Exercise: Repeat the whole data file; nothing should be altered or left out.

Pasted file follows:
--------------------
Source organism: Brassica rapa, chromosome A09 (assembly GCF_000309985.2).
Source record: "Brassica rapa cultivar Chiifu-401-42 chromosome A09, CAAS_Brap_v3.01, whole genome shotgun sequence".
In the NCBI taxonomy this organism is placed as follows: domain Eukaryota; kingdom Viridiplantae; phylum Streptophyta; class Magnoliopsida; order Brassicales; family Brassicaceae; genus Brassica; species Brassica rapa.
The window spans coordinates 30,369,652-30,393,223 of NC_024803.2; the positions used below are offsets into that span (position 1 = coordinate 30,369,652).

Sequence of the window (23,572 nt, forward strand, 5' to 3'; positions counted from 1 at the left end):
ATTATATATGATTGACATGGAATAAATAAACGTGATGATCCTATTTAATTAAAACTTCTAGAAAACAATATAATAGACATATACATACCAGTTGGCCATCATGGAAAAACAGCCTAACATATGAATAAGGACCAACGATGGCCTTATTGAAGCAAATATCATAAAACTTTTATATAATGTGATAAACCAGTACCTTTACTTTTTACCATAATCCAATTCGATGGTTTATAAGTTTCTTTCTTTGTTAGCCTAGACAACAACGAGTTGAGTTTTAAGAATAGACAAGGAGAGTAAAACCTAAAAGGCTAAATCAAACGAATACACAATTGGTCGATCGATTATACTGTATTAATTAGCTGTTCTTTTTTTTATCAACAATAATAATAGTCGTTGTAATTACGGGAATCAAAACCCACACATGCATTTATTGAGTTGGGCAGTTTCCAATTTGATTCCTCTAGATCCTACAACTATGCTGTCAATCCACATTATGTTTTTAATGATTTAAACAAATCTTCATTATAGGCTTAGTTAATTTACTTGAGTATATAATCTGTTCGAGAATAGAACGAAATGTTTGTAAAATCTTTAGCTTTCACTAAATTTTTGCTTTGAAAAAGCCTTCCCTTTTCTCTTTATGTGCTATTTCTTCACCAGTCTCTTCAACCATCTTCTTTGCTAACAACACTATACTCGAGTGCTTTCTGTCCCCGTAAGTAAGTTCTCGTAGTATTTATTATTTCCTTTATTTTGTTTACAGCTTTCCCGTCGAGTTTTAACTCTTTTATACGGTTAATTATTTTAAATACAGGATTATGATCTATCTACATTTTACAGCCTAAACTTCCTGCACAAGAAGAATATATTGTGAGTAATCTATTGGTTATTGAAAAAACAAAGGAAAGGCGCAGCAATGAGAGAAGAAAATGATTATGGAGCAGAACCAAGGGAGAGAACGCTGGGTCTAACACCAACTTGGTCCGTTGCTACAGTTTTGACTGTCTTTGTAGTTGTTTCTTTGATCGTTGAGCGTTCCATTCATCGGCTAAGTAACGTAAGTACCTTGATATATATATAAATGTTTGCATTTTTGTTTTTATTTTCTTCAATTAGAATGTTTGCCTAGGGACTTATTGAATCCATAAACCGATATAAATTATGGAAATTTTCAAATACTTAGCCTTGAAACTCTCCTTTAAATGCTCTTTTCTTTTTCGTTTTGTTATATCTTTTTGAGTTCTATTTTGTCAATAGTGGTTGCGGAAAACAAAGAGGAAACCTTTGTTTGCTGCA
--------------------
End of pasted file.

Source organism: Brassica rapa, chromosome A09 (assembly GCF_000309985.2).
Source record: "Brassica rapa cultivar Chiifu-401-42 chromosome A09, CAAS_Brap_v3.01, whole genome shotgun sequence".
In the NCBI taxonomy this organism is placed as follows: domain Eukaryota; kingdom Viridiplantae; phylum Streptophyta; class Magnoliopsida; order Brassicales; family Brassicaceae; genus Brassica; species Brassica rapa.
The window spans coordinates 30,369,652-30,393,223 of NC_024803.2; the positions used below are offsets into that span (position 1 = coordinate 30,369,652).

Sequence of the window (23,572 nt, forward strand, 5' to 3'; positions counted from 1 at the left end):
ATTATATATGATTGACATGGAATAAATAAACGTGATGATCCTATTTAATTAAAACTTCTAGAAAACAATATAATAGACATATACATACCAGTTGGCCATCATGGAAAAACAGCCTAACATATGAATAAGGACCAACGATGGCCTTATTGAAGCAAATATCATAAAACTTTTATATAATGTGATAAACCAGTACCTTTACTTTTTACCATAATCCAATTCGATGGTTTATAAGTTTCTTTCTTTGTTAGCCTAGACAACAACGAGTTGAGTTTTAAGAATAGACAAGGAGAGTAAAACCTAAAAGGCTAAATCAAACGAATACACAATTGGTCGATCGATTATACTGTATTAATTAGCTGTTCTTTTTTTTATCAACAATAATAATAGTCGTTGTAATTACGGGAATCAAAACCCACACATGCATTTATTGAGTTGGGCAGTTTCCAATTTGATTCCTCTAGATCCTACAACTATGCTGTCAATCCACATTATGTTTTTAATGATTTAAACAAATCTTCATTATAGGCTTAGTTAATTTACTTGAGTATATAATCTGTTCGAGAATAGAACGAAATGTTTGTAAAATCTTTAGCTTTCACTAAATTTTTGCTTTGAAAAAGCCTTCCCTTTTCTCTTTATGTGCTATTTCTTCACCAGTCTCTTCAACCATCTTCTTTGCTAACAACACTATACTCGAGTGCTTTCTGTCCCCGTAAGTAAGTTCTCGTAGTATTTATTATTTCCTTTATTTTGTTTACAGCTTTCCCGTCGAGTTTTAACTCTTTTATACGGTTAATTATTTTAAATACAGGATTATGATCTATCTACATTTTACAGCCTAAACTTCCTGCACAAGAAGAATATATTGTGAGTAATCTATTGGTTATTGAAAAAACAAAGGAAAGGCGCAGCAATGAGAGAAGAAAATGATTATGGAGCAGAACCAAGGGAGAGAACGCTGGGTCTAACACCAACTTGGTCCGTTGCTACAGTTTTGACTGTCTTTGTAGTTGTTTCTTTGATCGTTGAGCGTTCCATTCATCGGCTAAGTAACGTAAGTACCTTGATATATATATAAATGTTTGCATTTTTGTTTTTATTTTCTTCAATTAGAATGTTTGCCTAGGGACTTATTGAATCCATAAACCGATATAAATTATGGAAATTTTCAAATACTTAGCCTTGAAACTCTCCTTTAAATGCTCTTTTCTTTTTCGTTTTGTTATATCTTTTTGAGTTCTATTTTGTCAATAGTGGTTGCGGAAAACAAAGAGGAAACCTTTGTTTGCTGCA